Orgy Host Explains Consent, Actually Makes A Lot Of Sense

Between explosive television shows like 13 Reasons Why and media-circus court cases like Brock Turner, sexual consent has been a topic of public conversation in recent months. The problem is, a clear understanding of the word seems to be escaping public opinion.

So what exactly is consent?

Recently, Kate H., a sexual consent writer for the Huffington Post and host of a monthly large-scale orgy, took to the internet to explain the true meaning of the word consent.

10. What IS Content?

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As Kate H. explains it, “Consent is always conditional on participants’ ability to revoke their consent.”

In the eyes of the BDSM community, and most state and federal laws, even if you previously gave consent you reserve the right to revoke it at any time. Anything that occurs after you inform your partner to stop can be considered as rape.

9. What If I Can’t Revoke Consent?

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Consent is reliant on being able to revoke said permission or agreement. If you find yourself in a position where you are unable to voice your opinion, then the practice is no longer consensual. For example, if you were gagged without consent and unable to verbally voice your concerns, then this is no longer a consensual event.

But, what if you want to be gagged? How do you continue to practice consensual sex?

8. How Do You Make Gagging Consensual?

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If you and your partner enjoy the practice of gagging, but you’re concerned about voicing consent as the act moves further, don’t fret. Kate H. has an answer for this. “There are plenty of non-verbal alternatives to safe words that can be agreed upon in advance,” she explained.

7. What If I Pass Out?

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Perhaps one of the most argued topics, losing consciousness during a sexual encounter does constitute a revocation of consent. Of course, your partner may not realize it right away, however, anything that occurs once your partner realizes you’re no longer responsive is considered rape.

“It is common to check in with your partner and ask them for a quick update,” Kate H. said.

6. How Do You Ensure Consent Is Legit?

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In her article, Kate H. explains a topic called Enthusiastic Consent.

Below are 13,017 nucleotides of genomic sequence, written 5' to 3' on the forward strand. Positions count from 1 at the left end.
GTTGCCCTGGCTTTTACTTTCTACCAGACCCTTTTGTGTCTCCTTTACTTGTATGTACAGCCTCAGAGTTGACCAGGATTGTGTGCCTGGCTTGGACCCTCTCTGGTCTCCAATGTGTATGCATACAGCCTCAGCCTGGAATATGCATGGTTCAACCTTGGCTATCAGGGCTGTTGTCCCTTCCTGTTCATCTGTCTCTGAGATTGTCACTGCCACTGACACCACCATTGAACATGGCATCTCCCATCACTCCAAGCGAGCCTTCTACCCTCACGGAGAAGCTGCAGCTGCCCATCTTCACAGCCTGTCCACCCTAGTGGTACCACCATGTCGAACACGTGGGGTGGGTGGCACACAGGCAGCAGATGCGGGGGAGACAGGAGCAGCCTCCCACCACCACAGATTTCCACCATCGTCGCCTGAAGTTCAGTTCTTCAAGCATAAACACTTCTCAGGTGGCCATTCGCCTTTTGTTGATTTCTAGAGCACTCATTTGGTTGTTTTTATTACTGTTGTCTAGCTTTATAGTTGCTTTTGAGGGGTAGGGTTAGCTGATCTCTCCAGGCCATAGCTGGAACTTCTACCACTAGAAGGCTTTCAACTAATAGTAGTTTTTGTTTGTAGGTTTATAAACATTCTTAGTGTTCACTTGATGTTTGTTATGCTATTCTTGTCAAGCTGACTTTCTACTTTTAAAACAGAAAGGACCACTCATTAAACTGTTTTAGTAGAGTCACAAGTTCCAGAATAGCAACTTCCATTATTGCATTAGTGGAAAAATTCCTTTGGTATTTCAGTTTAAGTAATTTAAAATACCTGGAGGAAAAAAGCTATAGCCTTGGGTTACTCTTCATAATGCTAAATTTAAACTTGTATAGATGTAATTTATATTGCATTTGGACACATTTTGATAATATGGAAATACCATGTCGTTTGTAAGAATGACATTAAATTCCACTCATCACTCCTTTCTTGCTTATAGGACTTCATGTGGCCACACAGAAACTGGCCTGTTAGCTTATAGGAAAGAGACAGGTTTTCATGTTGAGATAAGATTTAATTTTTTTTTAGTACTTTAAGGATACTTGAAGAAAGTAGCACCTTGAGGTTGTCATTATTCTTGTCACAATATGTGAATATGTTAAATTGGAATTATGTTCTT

“Sometimes people say “sure” and they don’t really mean it,” she stated.

When it comes to getting consent, Kate H. believes you should only act when you get an enthusiastic YES! instead of a maybe, sure, or whatever.

But what happens if you give consent and then change your mind?

5. Can You Revoke Consent After It’s Given?

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If you’ve given consent but things get a little out of your comfort zone, you can still say no. Don’t be afraid to speak up. “Without the confidence to say no, many people giggle nervously or wiggle away, hoping that the person pressuring them will get the hint,” said Kate H. “They may not understand the hint.”

4. Consent Is Not All-Inclusive!

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One important fact to remember is that consent for one activity does not cover ALL activities. Even if you’ve been in agreement with everything so far, you can change your mind if things get a little too kinky or out of hand for your tastes.

“The idea that once you say yes to the sex, you are deprived of any further control over your body and limits is deeply wrong,” said Kate H.

3. What About STDs?

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When it comes to STDs, Kate H. uses a unique car metaphor to explain consent.

“I would love to test drive a Tesla,” she said. “I would not want to test drive a Tesla with bedbugs.”

When you do not have full disclosure, you are not in full control of your consent. If the other person purposefully withholds information, that is a violation of your consent.

2. Do Drinking And Consent Mix?

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Drinking can invalidate consent, so it is important to be careful when you and your partner are involving alcohol in your activities. If you are no longer in a position to make clear decisions, such as being inebriated, then you cannot legally grant consent. You can’t drive a car or get a tattoo while drunk, so giving consent to sexual activities while intoxicated is also off the table.

So, what is the bottom line with consent?

1. How Do I Know When Consent Is Legit?

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The bottom line when understanding consent is this… if you’re not sure, don’t do it.

As Kate H. said in her article, “Unless you are certain that someone truly wants you to do that kinky thing to them, don’t do that kinky thing to them.”

Have fun, enjoy sex, but make sure you’re safe.

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